2024 is shaping up to be an interesting year. We believe that many upcoming policies and immigration selections this year will be based on the Immigration plans found here and the number of temporary residents who are currently in Canada. Here are some predictions
1. Express Entry draw scores will continue to stay high
With over 700,000 international workers and 900,000 international students coming into Canada last year, the competition will be fierce for the approximately 110,000 Express Entry spots earmarked for 2024.
There are many alternative pathways to apply for permanent residence such as the Provincial Nomination Programs, which have 110,000 spots available, or one of the many pilot pathways that are currently active. We can help clients to prepare themselves for these different pathways and maximize their draw potential.
2. The International Student programs will see changes
In 2023, the Minister made repeated announcements about curbing the number of international students in Canada and making the provinces and schools more responsible for the selection and care of students. In December, the Minister announced several changes including funding requirements and working off-campus hours (for more details see here).
We predict that major changes will likely happen to the PGWP program and also for the selection of students who are able to obtain study permits.
3. Family Sponsorships will be processed faster with the use of AI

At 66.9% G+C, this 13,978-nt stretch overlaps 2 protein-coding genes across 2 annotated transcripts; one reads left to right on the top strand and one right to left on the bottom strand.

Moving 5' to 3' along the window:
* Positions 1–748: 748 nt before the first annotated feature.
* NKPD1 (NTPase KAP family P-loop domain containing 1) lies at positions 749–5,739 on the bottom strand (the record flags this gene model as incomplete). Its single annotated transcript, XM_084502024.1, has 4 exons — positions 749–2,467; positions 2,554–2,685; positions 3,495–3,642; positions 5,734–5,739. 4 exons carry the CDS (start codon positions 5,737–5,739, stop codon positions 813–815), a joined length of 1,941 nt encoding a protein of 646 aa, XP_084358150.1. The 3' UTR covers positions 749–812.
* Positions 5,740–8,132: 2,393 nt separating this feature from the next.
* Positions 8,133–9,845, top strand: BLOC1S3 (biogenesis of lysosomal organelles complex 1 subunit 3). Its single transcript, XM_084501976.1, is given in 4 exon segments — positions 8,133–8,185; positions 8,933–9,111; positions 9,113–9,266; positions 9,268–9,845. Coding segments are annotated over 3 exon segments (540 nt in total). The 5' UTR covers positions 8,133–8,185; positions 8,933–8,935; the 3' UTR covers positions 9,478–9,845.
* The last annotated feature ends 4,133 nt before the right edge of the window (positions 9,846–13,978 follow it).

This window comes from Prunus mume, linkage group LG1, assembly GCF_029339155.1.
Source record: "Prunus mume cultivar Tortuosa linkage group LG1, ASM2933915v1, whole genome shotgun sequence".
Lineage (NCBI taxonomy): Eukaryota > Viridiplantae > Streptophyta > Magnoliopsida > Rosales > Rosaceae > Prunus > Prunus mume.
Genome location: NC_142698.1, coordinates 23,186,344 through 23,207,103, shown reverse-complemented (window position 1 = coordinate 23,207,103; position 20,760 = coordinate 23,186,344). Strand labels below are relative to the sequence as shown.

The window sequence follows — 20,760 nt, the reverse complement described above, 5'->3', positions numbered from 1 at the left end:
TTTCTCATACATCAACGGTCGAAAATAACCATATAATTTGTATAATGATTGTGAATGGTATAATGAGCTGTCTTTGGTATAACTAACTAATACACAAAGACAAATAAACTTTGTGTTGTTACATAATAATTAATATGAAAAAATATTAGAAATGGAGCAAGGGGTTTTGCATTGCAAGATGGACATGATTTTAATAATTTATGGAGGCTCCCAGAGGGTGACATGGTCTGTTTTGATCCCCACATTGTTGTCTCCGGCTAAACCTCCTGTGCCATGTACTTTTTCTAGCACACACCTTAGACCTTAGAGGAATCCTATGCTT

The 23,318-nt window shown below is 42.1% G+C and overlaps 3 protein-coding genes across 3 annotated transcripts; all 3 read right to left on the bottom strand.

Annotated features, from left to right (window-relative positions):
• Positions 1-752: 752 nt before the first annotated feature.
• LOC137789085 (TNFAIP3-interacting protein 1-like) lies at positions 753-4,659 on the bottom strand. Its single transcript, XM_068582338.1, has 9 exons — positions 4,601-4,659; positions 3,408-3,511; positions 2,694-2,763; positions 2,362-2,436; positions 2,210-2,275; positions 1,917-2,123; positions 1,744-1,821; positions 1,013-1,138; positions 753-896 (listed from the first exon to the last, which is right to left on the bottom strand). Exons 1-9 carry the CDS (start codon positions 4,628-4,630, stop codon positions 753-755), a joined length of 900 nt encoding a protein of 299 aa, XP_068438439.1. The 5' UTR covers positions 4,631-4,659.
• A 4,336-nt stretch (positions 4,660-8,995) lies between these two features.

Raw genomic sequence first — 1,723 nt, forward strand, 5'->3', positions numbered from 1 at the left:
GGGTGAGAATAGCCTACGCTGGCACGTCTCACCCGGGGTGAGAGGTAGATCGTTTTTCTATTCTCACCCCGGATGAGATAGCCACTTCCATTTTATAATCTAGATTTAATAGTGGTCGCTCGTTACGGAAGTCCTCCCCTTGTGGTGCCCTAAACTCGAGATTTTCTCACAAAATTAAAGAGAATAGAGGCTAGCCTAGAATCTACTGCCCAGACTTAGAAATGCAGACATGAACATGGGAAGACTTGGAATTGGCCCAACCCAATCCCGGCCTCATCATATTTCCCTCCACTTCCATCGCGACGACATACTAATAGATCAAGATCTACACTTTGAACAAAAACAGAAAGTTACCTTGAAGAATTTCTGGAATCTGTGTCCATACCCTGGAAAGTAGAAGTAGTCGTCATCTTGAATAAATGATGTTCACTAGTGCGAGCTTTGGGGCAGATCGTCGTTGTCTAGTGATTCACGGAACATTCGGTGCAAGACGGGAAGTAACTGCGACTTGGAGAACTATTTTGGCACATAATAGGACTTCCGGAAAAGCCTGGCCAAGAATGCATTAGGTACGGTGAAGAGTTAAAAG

The government has started processing many spousal sponsorship applications using AI in 2023. For many applicants, this has resulted in a much faster processing time.
We predict that parents and grandparent applications may also be processed using AI which will hopefully speed up the processing time. However, this is subject to the yearly quota – for 2024 that would be 32,000.
While the use of AI can speed up processing times for most applicants, this can also result in higher rejection rates or longer delays for complicated files. 2023 also saw a much higher rate of Federal Court filings for cases that were evaluated through AI and we fully expect this to continue. If you have a complicated case, it is increasingly important to submit clear and complete applications to explain your circumstances.
4. Humanitarian and Compassionate processing times will be much longer
In the last few years, the government has implemented several new humanitarian and compassionate programs for citizens of Hong Kong, Ukraine, Colombia, Venezuela, Haiti, and just recently for Sudan. They have also implemented humanitarian work permit/study permit programs for many countries (and most recently for Palestinians and Israelis).
Unfortunately, however, the government cut the quota for humanitarian and compassionate permanent residence applications by half for 2024 to only 13,750. This means that most people who apply under these programs may not be able to receive permanent residence for several years if the quota remains.
We recommend many of our clients who come to Canada on humanitarian and compassionate work permits to plan their permanent residence strategy as early as possible.